Would Coca Cola change their name ?

A recent survey in the press over the holidays (and yes, I cannot remember which paper so I don't have the link) showed that 60% of respondents could name Norwich Union as an insurance company, whilst only 2% could name Aviva, whilst when prompted with options, over 90% could name Norwich Union, with less that 20% naming Aviva.

This is the sort of brand awareness that companies like Coca Cola or Nescafe try to establish. Yet you wouldn't see them changing their brand name.

Yet Norwich Union, the brand, is to go, to be replaced in the UK by the name Aviva, the name they used in other parts of the world (including Australia where the "Norwich" brand is very highly recognised.

It's interesting that many companies which have a stunningly high name awareness using a local brand name (witness General Motors using Opel in Europe and Vauxhall in the UK or Lloyds TSB which used the National Bank brand in New Zealand) keep it, but Norwich Union seems completely oblivious to the fact that its good name means something in the UK and wants to toss it aside like they have so many of their UK workers.


Peter Black said...

And how much does that advert cost? Bruce Willis and co do not come cheap.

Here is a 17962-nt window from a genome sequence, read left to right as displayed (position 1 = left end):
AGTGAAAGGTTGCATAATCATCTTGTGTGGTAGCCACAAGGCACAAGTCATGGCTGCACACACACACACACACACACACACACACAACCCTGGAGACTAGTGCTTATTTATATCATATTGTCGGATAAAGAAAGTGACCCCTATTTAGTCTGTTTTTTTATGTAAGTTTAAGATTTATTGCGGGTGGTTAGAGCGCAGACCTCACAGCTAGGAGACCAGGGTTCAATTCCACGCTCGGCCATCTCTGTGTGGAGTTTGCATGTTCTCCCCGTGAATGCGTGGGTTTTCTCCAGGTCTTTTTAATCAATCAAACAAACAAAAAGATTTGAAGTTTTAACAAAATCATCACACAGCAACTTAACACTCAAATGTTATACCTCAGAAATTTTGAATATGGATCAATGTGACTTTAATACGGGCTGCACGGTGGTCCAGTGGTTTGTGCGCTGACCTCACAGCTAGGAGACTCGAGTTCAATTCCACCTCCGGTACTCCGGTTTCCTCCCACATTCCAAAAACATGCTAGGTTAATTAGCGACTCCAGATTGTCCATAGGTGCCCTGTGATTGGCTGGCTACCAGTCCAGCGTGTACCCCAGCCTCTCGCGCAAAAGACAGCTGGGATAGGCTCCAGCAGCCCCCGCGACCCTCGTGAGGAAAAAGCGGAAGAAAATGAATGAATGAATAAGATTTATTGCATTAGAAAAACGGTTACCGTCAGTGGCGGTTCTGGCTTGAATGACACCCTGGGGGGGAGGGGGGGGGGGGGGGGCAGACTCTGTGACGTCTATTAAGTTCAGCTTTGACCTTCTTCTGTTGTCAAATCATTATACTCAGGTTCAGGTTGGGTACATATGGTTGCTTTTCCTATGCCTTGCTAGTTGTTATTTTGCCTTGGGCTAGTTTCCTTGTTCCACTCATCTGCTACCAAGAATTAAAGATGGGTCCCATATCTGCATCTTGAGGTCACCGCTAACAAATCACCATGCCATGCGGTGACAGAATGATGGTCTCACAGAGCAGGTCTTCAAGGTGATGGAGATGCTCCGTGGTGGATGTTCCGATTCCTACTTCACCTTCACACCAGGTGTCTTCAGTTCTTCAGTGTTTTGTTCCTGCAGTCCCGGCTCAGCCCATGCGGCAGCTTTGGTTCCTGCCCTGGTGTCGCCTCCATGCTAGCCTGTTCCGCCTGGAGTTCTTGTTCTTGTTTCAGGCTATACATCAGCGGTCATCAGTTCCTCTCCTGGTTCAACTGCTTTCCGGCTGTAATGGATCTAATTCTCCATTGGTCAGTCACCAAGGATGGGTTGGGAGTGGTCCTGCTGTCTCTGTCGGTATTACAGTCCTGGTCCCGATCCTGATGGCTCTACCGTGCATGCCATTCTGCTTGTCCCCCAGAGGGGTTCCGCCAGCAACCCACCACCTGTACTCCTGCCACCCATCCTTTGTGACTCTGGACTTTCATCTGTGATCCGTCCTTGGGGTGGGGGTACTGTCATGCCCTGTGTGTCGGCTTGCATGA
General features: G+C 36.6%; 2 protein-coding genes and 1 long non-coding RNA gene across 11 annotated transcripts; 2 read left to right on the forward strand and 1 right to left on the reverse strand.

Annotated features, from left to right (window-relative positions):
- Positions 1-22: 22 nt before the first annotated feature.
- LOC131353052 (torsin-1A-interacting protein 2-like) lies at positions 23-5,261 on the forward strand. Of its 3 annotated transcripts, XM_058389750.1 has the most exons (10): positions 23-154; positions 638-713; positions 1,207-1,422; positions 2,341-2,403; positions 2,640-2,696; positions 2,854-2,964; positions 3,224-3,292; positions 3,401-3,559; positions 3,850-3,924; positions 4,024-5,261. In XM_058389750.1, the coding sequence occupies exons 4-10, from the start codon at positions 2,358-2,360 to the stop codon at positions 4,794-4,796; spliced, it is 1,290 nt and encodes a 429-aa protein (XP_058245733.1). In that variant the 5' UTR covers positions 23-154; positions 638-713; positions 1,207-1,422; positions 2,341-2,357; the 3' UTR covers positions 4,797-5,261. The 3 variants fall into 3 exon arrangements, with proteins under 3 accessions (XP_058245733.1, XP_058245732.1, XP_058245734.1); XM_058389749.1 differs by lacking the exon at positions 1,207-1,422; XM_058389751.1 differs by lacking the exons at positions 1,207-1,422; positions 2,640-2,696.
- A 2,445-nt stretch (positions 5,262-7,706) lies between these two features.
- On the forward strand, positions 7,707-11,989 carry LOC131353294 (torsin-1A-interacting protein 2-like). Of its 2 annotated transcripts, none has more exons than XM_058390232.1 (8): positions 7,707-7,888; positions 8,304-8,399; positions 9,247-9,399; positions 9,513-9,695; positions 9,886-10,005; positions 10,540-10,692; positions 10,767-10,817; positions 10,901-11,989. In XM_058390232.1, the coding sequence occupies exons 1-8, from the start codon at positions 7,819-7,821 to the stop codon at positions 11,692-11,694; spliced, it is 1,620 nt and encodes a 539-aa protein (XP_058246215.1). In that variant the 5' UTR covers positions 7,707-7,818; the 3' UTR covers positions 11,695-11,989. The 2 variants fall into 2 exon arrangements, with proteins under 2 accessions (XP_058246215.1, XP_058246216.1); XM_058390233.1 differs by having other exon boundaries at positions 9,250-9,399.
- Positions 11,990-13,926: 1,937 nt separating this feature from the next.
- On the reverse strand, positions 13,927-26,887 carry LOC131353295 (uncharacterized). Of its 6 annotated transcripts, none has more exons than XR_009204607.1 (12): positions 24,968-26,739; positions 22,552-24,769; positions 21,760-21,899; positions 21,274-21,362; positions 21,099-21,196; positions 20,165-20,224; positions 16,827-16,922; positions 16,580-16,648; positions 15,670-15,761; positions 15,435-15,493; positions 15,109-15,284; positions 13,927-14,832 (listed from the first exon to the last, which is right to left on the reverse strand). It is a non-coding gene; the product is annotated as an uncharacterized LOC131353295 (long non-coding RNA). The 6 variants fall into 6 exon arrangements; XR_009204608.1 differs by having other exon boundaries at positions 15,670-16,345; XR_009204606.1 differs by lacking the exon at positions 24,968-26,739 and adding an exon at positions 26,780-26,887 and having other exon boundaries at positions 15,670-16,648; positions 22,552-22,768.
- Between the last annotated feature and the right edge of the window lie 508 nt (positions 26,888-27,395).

Malcolm Redfellow said...

Yes -- and no.

The "Norwich Union" brand became seriously broken after de-mutualising. Ask anyone who was on the (non-)receiving end of their endowment policies -- he says, with some grief.

That said, the silhouette of the cathedral is a brand image well worth acquiring, if it's going cheap.

Despite what the "experts" imply, a broken brand can be well-repaired. Consider Mr Jobs and Apple.

This is a serious matter. The Aviva exercise is merely the latest in a series. Boulton & Paul is now nightclubs. Caleys is now a shopping mall. Colman's is Unilever. ECN is now Archant. Even the UEA dare not speak the name of its host city. Anglia TV has been taken over repeatedly. The line to Liverpool Street still runs Class 90s from the 1980s (nobody else wanted them). Dammit: Norwich is not even worthy of unitary authority status.

All that's left is a football club. Of which the rest is silence.